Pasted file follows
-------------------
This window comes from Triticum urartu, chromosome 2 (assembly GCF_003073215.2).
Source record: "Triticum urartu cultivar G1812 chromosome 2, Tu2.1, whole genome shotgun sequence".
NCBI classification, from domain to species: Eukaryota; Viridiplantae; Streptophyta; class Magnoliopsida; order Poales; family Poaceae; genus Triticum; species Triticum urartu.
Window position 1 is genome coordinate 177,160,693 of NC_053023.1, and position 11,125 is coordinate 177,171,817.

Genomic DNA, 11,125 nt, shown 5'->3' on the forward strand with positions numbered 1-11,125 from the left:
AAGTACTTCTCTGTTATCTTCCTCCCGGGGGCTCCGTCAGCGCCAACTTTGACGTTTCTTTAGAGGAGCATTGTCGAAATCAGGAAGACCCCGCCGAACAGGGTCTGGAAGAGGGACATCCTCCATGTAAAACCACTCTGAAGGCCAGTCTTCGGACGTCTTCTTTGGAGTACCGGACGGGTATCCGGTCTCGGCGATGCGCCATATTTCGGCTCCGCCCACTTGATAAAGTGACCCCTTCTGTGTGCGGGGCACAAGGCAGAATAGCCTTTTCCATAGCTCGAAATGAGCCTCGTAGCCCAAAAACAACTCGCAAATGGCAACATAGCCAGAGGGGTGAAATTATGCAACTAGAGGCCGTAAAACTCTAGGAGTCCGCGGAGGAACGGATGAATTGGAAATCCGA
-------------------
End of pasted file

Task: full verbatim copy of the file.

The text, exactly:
This window comes from Triticum urartu, chromosome 2 (assembly GCF_003073215.2).
Source record: "Triticum urartu cultivar G1812 chromosome 2, Tu2.1, whole genome shotgun sequence".
NCBI classification, from domain to species: Eukaryota; Viridiplantae; Streptophyta; class Magnoliopsida; order Poales; family Poaceae; genus Triticum; species Triticum urartu.
Window position 1 is genome coordinate 177,160,693 of NC_053023.1, and position 11,125 is coordinate 177,171,817.

Genomic DNA, 11,125 nt, shown 5'->3' on the forward strand with positions numbered 1-11,125 from the left:
AAGTACTTCTCTGTTATCTTCCTCCCGGGGGCTCCGTCAGCGCCAACTTTGACGTTTCTTTAGAGGAGCATTGTCGAAATCAGGAAGACCCCGCCGAACAGGGTCTGGAAGAGGGACATCCTCCATGTAAAACCACTCTGAAGGCCAGTCTTCGGACGTCTTCTTTGGAGTACCGGACGGGTATCCGGTCTCGGCGATGCGCCATATTTCGGCTCCGCCCACTTGATAAAGTGACCCCTTCTGTGTGCGGGGCACAAGGCAGAATAGCCTTTTCCATAGCTCGAAATGAGCCTCGTAGCCCAAAAACAACTCGCAAATGGCAACATAGCCAGAGGGGTGAAATTATGCAACTAGAGGCCGTAAAACTCTAGGAGTCCGCGGAGGAACGGATGAATTGGAAATCCGA